For instance, the turning point in the film is a scene where Casey's mother tells him: “That’s what you always say: ‘Fix this’, ‘Fix that’, and all you ever do is break everything…”, and he responds: “Ma, I promise: I’ll fix everything.”
In one sense, he does fix some things (at least to a certain extent) by taking on the thugs who terrorise the neighbourhood, but morally speaking, this doesn’t fix Casey; in fact, it indulges his violent tendencies. Michaelangelo’s friendship is the only thing that tempers this, but only to an extent. (Nonetheless, it shows one of the most important things about friendship: to make the other person better. (But not in a Serenity kind of way. That way lies badness.))
Ultimately, though, even if Casey were to set aside his penchant for violence and become a proper hero, like the Turtles for instance, it still wouldn’t fix the guilt of his previous actions. Only Jesus can do that, through his death on the cross and resurrection. This calls for repentance and trust in Jesus, rather than Casey’s favourite pastime of self-justification.
It’s great that the Turtles fandom is still alive. It may be underground (awaiting the new TV series in 2012 and the live-action movie reboot in 2014), but still surfaces every now and again.
According to MTV Geek, the film's director/writer/editor/Donatello, Polaris Banks, “felt obligated to make the movie simply because he felt that no-one else would.”
Fan filmmaking, and fan creativity in general, is a wonderful thing, and should be encouraged.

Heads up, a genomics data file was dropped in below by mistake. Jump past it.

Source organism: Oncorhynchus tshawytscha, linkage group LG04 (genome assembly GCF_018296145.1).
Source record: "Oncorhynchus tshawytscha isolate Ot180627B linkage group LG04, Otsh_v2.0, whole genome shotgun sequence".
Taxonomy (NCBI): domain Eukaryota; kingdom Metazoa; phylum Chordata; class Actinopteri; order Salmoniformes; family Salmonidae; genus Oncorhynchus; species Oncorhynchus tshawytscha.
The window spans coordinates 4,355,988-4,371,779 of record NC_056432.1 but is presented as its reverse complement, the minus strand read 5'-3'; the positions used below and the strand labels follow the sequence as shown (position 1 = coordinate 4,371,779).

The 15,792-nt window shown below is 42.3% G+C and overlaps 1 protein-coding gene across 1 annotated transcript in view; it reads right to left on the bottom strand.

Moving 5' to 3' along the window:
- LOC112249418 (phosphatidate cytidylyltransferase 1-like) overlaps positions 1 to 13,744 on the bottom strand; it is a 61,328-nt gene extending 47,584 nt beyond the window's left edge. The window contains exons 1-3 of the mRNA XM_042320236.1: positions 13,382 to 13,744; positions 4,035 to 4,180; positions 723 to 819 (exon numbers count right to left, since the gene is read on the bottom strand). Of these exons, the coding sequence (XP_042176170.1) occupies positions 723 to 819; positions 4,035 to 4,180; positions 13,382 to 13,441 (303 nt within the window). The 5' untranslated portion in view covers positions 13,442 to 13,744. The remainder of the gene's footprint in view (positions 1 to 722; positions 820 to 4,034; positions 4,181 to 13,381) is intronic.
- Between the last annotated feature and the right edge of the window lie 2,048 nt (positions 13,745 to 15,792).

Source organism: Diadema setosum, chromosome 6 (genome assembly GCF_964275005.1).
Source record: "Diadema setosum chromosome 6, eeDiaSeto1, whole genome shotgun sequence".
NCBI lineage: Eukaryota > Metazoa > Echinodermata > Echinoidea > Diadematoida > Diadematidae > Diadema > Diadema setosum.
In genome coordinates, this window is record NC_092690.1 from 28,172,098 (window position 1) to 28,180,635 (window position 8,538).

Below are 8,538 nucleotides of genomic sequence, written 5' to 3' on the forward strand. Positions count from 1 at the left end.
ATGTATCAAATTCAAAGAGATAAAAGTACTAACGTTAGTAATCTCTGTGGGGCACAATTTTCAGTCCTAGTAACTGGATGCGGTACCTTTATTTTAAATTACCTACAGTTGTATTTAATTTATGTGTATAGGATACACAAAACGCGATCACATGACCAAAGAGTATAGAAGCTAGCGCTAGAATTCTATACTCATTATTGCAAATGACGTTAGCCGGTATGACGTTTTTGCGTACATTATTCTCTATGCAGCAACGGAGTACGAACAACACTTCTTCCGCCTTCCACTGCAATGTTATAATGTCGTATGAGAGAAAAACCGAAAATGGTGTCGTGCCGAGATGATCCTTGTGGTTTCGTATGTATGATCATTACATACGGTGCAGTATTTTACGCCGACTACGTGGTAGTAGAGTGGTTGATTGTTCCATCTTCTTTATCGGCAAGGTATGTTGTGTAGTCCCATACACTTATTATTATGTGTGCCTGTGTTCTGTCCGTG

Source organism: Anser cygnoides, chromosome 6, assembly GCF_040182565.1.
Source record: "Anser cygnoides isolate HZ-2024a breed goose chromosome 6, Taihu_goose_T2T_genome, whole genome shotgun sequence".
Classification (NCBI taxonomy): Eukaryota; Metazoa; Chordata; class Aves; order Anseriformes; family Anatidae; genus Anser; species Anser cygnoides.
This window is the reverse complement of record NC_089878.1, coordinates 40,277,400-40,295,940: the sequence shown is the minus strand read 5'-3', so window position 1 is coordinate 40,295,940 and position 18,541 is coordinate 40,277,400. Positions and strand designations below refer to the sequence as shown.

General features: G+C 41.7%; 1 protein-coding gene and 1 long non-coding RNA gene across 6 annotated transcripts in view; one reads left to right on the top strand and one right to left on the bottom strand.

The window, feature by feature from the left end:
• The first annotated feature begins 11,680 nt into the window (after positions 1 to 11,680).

it’s just a shame that the enjoyment of the story is compromised by the moral compromises (or rather, shortcomings, since many of them are arguably not even pragmatic) of the main character.
Casey isn’t just morally grey; doing bad things for good reasons; he also actually enjoys inflicting violence on his enemies, and even callously jokes about it.
Is this inherent to a serious, faithful treatment of the character? Maybe he doesn’t lend himself to being a main character for that reason. A morally dubious side character is one thing; having such a character ostensibly as a hero or anti-hero is another matter, and ultimately much more disheartening.
Casey Jones was voiced by Chris Evans in the animated TMNT (2007), which featured a much goofier, more likeable, though still flawed, version of the character. Incidentally, Chris Evans plays the noble Steve Rogers/Captain America in this summer’s old-fashioned, heroic Captain America: The First Avenger, as well as writer-director Joss Whedon’s upcoming The Avengers.
If there’s one thing Joss Whedon’s really good at, it’s handling nuanced characters. And musicals. And snappy dialogue. And melding genres. And dramatic twists. And character arcs. And bringing the funny. And casting brilliant actors. And assembling amazing writers. And self-deprecating wit. And making stories that work on many levels. And making you love the characters. And then killing them off in a heart-breakingly awesome way. And tangible world-building. And not being cancelled…okay, that one not so much. But Tim Minear’s even worse at the not being cancelled, though…
(Oh, and found family, which is something that the Teenage Mutant Ninja Turtles franchise at its best does so well.)
For my money, the epitome of the Teenage Mutant Ninja Turtles franchise, bar perhaps the first cartoon's awesome theme song, is writer-director Kevin Munroe’s entertaining, stylish, underrated TMNT (2007). It's a shame he won't be involved in the planned 2014 movie reboot, let alone a sequel to TMNT, though with the awesome Michael Bay (Transformers) producing, hopefully it'll still be something cool and worthy of the franchise.
Click through to watch the full, 35 minute fan film: